How effective is testosterone for low sex drive in women?
Can a boost of hormones -- male sex hormones, no less -- help get your libido back on track? Here, a doctor tells you about testosterone treatment for a lowered sex drive.
I have heard about taking testosterone to improve sex drive. What are the side effects of testosterone therapy and how effective is it?
The expert answers:
Testosterone therapy is a promising treatment for women with low libido, but it's only one piece of a larger puzzle. When treating a patient with broad sexual complaints or specifically low libido, all facets of her physiology (and psychology) must be taken into account.
It's important to manage her other hormone levels, as well as arousal issues which may arise due to decreased genital blood flow, damage to the part of her nervous system that controls the sexual response, atrophied pelvic support and musculature, or other diseases or medications that my confound her sexual quality of life.
Testosterone is very important, though. As a woman ages, her testosterone levels steadily decrease. So it makes sense that boosting her testosterone to the level she had when she was younger will also restore the libido and sense of well-being she had at that time.
Testosterone hasn't yet been FDA approved for use in women (although it has been in men) with low libido. Many physicians and market researchers are, however, speculating that transdermal testosterone patch will be available by prescription for use in women with low sex drive in the near future.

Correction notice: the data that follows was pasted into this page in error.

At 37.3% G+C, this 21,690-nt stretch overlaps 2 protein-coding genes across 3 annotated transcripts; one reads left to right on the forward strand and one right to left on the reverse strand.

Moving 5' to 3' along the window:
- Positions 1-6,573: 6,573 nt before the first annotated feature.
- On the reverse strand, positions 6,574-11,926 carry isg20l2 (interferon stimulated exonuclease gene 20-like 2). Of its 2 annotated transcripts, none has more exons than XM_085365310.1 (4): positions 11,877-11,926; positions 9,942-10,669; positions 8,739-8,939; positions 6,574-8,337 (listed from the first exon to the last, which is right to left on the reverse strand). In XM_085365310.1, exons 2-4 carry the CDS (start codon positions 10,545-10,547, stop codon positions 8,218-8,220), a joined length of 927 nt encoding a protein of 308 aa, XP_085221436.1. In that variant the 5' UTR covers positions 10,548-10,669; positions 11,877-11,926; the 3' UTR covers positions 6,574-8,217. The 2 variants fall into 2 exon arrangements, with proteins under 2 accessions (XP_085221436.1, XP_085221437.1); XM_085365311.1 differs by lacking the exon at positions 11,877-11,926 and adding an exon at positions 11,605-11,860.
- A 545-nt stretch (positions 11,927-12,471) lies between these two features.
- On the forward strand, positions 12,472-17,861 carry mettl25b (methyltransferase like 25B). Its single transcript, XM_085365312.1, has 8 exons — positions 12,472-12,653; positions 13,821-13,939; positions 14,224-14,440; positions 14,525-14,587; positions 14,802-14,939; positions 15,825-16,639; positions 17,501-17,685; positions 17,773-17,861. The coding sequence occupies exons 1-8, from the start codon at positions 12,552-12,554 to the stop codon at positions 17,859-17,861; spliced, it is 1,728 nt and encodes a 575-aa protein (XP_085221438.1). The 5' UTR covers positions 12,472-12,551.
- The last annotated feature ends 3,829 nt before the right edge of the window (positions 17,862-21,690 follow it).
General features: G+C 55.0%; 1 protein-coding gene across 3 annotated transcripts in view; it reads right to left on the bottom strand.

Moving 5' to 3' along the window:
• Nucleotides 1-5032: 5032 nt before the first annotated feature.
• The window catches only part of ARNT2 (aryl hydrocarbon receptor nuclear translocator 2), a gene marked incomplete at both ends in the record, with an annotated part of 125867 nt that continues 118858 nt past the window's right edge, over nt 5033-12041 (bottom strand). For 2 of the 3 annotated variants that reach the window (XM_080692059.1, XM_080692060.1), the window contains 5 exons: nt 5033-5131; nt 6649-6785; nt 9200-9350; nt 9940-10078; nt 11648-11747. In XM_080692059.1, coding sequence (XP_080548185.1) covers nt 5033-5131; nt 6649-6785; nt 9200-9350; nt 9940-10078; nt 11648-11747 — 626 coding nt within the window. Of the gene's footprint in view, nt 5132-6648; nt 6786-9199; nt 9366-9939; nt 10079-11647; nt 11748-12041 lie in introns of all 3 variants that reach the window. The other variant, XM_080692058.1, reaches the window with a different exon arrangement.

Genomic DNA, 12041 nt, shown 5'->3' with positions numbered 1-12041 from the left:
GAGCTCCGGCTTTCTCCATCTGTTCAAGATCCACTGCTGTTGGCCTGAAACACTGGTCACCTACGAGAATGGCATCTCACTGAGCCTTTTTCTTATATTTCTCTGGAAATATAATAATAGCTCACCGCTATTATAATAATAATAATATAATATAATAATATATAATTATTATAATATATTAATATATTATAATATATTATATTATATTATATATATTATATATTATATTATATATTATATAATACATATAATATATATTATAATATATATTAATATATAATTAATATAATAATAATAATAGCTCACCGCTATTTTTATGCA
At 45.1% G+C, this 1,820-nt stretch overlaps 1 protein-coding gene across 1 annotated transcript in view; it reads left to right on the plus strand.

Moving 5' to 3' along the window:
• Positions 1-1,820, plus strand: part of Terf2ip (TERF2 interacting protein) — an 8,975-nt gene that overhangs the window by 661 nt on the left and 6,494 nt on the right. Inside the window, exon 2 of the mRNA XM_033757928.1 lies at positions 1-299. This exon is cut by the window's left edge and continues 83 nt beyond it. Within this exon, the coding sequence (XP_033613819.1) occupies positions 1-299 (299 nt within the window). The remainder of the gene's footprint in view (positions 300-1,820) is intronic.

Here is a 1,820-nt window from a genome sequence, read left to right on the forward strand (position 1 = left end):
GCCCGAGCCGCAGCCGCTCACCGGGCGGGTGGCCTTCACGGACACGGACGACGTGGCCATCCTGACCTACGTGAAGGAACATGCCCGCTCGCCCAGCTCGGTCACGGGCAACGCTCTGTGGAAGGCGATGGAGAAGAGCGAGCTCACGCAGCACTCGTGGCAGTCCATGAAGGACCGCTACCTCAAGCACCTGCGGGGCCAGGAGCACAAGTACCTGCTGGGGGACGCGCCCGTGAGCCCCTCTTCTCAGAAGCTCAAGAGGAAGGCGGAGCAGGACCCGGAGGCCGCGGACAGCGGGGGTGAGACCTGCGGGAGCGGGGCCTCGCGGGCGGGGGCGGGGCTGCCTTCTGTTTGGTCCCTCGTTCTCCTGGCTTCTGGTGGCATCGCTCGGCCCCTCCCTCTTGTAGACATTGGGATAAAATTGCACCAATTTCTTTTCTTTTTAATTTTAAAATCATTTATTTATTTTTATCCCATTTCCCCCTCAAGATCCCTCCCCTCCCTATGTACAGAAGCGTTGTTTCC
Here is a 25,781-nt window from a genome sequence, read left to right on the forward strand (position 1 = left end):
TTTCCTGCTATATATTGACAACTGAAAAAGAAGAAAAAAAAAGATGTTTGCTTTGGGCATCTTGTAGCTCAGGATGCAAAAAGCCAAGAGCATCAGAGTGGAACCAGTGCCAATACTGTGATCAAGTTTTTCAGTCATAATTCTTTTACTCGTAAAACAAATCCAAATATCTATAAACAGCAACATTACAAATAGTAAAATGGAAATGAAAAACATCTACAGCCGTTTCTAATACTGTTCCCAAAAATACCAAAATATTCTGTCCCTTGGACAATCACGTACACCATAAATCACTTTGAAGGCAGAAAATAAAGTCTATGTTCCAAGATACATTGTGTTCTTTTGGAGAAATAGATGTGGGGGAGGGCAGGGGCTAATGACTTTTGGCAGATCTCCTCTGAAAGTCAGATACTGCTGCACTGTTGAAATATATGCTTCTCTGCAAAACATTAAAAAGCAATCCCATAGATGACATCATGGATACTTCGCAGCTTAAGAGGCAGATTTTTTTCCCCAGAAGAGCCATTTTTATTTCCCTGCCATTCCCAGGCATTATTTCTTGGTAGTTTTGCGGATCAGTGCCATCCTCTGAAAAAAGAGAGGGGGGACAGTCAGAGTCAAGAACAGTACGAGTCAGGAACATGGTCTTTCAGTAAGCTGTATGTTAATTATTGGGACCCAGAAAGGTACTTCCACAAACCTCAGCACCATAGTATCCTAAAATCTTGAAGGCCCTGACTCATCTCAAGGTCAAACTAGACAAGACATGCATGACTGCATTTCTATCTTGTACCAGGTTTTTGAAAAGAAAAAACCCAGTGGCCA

It should be noted, however, that physicians have been prescribing testosterone for use in women for many years now -- and the evidence (both in research journals and anecdotally) suggests that it is a safe and effective treatment for women. The evidence to date shows a positive connection between testosterone supplementation and an increased level of sexual desire, energy and general well-being in women.
And because testosterone is a naturally occurring hormone, if administered under the supervision of a doctor, the risks and side-effects of supplementation are generally low or non-existent. As with many treatments, doctor supervision is necessary.
If testosterone is used without consistent oversight from a physician, physiological levels may rise to unsafe concentrations and then side-effects such as weight gain, acne, oily skin, excess body hair or other masculine effects may occur.
Through proper medical management, testosterone therapy is safe and effective for treatment of low libido in women.